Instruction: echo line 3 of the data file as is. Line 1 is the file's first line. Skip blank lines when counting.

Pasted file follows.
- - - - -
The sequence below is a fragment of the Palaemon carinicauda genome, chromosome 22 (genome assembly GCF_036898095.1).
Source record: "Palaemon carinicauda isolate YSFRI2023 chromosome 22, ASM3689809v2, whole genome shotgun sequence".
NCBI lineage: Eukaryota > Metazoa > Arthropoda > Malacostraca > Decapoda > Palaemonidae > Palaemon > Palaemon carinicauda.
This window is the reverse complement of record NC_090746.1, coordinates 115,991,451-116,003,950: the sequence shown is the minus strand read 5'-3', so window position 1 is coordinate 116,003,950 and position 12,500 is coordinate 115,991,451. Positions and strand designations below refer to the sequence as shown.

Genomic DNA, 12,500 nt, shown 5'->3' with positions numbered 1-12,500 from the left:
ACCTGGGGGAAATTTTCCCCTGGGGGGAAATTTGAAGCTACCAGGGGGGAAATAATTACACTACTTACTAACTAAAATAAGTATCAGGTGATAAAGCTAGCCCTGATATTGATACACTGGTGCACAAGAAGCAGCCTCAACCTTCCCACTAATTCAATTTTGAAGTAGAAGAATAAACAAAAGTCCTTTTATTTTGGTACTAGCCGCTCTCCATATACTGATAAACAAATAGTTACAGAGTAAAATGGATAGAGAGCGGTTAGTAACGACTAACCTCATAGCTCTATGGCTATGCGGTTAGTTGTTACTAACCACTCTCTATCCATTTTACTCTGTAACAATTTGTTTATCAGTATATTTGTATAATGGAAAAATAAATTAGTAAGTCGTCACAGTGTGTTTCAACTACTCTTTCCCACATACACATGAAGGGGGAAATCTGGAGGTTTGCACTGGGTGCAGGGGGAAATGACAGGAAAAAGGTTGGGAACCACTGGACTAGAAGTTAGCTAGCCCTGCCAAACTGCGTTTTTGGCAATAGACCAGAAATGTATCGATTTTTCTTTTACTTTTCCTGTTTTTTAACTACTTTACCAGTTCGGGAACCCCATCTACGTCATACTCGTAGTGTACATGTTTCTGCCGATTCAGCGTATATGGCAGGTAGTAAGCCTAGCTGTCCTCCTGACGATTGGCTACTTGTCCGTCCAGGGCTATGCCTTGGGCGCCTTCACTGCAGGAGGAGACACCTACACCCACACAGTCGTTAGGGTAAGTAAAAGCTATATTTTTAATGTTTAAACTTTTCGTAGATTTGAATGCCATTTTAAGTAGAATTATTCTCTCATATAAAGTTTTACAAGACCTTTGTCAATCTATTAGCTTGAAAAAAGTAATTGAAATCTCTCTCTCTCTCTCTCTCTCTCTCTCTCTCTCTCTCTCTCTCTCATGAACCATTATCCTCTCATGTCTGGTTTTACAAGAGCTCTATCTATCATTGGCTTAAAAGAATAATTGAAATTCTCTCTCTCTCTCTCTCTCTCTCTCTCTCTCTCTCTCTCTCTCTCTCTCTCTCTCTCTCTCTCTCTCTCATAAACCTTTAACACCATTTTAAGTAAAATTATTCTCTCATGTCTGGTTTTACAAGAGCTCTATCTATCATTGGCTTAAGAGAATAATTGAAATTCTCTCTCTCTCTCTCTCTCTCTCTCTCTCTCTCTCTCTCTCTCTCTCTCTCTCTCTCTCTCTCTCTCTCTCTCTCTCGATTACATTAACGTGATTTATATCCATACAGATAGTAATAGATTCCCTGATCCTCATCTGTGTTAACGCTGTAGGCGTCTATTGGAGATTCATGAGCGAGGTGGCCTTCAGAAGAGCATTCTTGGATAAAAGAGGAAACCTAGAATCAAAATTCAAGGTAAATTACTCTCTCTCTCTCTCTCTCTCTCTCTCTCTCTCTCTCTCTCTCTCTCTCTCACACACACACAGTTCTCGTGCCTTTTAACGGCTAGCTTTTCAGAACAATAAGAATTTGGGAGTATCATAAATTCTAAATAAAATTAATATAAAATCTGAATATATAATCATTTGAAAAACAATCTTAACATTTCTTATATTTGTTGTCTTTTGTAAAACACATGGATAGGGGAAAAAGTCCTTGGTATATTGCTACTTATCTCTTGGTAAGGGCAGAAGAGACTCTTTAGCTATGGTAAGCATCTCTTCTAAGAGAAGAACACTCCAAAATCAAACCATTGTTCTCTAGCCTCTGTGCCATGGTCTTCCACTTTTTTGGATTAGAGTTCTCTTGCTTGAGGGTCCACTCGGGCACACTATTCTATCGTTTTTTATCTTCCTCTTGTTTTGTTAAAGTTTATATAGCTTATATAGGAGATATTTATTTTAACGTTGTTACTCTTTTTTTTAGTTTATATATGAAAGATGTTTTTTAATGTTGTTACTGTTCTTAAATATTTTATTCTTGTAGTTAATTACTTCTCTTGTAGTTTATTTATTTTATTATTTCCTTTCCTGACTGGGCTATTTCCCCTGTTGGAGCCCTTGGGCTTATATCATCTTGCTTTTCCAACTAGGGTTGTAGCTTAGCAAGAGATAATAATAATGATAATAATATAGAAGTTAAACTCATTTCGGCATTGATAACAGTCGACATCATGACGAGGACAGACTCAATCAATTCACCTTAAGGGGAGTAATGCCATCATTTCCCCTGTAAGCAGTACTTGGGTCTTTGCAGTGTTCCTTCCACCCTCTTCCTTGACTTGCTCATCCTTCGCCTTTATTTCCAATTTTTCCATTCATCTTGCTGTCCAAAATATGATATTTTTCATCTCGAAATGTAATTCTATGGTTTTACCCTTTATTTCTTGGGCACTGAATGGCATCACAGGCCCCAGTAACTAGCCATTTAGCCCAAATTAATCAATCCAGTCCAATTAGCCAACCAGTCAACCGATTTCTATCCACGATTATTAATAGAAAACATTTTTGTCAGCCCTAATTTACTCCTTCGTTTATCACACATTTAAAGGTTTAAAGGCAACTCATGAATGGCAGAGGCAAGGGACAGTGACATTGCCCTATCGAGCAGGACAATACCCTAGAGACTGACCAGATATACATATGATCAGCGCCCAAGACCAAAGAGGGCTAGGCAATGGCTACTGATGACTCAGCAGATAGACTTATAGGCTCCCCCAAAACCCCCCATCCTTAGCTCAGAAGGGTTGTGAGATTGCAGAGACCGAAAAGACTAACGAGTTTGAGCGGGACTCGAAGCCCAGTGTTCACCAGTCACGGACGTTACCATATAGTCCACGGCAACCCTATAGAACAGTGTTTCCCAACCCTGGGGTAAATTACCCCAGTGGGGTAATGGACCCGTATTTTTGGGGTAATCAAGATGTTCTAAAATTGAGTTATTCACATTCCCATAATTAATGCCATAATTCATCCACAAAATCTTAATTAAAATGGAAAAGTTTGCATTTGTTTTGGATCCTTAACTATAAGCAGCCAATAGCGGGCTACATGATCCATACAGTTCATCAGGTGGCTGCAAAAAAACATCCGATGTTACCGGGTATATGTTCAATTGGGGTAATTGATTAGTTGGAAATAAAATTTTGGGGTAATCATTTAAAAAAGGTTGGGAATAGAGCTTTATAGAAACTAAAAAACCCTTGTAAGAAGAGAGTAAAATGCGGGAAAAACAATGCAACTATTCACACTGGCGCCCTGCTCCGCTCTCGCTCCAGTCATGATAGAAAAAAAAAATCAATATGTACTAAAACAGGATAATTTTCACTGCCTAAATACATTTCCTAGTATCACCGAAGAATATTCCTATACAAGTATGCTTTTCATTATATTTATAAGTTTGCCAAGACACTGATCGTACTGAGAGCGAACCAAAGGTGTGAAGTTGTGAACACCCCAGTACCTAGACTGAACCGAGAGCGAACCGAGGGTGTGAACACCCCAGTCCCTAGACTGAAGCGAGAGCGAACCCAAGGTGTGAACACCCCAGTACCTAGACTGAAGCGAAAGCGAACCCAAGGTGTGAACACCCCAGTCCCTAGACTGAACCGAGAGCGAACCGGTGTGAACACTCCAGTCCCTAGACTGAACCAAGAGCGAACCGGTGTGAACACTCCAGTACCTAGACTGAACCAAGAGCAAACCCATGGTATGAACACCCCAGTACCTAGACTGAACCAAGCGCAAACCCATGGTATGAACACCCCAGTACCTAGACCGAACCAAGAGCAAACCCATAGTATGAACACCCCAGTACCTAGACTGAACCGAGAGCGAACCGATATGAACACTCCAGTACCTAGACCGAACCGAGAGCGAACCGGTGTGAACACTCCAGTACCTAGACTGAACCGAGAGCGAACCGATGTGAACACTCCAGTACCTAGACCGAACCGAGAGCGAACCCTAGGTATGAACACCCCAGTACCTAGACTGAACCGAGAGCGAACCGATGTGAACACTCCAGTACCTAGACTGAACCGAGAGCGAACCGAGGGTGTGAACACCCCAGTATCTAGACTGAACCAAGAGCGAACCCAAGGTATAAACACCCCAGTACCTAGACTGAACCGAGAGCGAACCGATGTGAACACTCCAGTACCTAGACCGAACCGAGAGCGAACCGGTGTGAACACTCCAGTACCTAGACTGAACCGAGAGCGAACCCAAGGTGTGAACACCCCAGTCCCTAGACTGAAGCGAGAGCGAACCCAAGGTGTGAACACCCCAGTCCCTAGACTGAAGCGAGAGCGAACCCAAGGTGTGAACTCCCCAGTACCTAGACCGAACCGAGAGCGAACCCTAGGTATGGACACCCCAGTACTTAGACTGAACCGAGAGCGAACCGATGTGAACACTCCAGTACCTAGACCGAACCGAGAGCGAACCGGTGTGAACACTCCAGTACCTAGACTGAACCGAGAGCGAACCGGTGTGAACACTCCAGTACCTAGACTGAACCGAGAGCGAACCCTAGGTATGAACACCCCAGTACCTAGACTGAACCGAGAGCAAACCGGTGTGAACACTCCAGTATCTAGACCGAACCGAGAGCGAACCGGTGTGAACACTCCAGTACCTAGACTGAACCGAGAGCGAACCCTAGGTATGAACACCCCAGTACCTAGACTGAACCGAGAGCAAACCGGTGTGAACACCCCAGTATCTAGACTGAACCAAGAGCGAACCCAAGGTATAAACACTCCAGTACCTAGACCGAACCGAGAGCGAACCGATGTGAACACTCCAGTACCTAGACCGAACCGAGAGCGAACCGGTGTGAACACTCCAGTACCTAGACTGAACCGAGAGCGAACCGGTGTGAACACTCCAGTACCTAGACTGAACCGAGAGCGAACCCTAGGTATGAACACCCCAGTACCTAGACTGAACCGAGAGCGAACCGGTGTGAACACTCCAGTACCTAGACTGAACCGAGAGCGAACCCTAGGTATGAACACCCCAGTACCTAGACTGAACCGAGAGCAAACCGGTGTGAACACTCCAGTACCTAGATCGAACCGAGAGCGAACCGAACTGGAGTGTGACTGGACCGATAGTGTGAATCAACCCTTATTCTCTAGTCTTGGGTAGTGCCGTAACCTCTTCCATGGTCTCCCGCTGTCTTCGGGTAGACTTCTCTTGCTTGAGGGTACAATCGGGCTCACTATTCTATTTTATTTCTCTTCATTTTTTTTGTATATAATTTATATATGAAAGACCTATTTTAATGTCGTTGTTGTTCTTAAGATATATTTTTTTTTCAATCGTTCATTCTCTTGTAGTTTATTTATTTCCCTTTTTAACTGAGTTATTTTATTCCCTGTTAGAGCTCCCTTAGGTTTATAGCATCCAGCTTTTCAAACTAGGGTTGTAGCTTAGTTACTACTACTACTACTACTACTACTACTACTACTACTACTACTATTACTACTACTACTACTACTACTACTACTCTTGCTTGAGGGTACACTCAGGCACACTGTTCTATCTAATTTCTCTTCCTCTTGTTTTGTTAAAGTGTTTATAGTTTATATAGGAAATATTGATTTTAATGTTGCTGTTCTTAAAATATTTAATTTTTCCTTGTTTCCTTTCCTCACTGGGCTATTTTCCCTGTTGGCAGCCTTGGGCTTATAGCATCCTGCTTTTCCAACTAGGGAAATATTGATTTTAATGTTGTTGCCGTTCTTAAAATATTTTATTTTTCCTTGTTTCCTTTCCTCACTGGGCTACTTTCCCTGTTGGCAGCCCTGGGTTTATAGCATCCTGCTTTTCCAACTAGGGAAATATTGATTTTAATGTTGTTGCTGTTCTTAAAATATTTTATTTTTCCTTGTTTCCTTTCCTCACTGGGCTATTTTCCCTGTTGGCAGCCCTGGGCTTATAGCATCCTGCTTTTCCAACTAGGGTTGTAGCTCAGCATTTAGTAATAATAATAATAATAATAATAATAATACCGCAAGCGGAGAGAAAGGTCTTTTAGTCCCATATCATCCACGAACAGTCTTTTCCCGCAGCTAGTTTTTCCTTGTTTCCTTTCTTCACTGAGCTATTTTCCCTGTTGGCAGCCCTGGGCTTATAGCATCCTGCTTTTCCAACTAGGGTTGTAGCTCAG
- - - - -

NCBI lineage: Eukaryota > Metazoa > Arthropoda > Malacostraca > Decapoda > Palaemonidae > Palaemon > Palaemon carinicauda.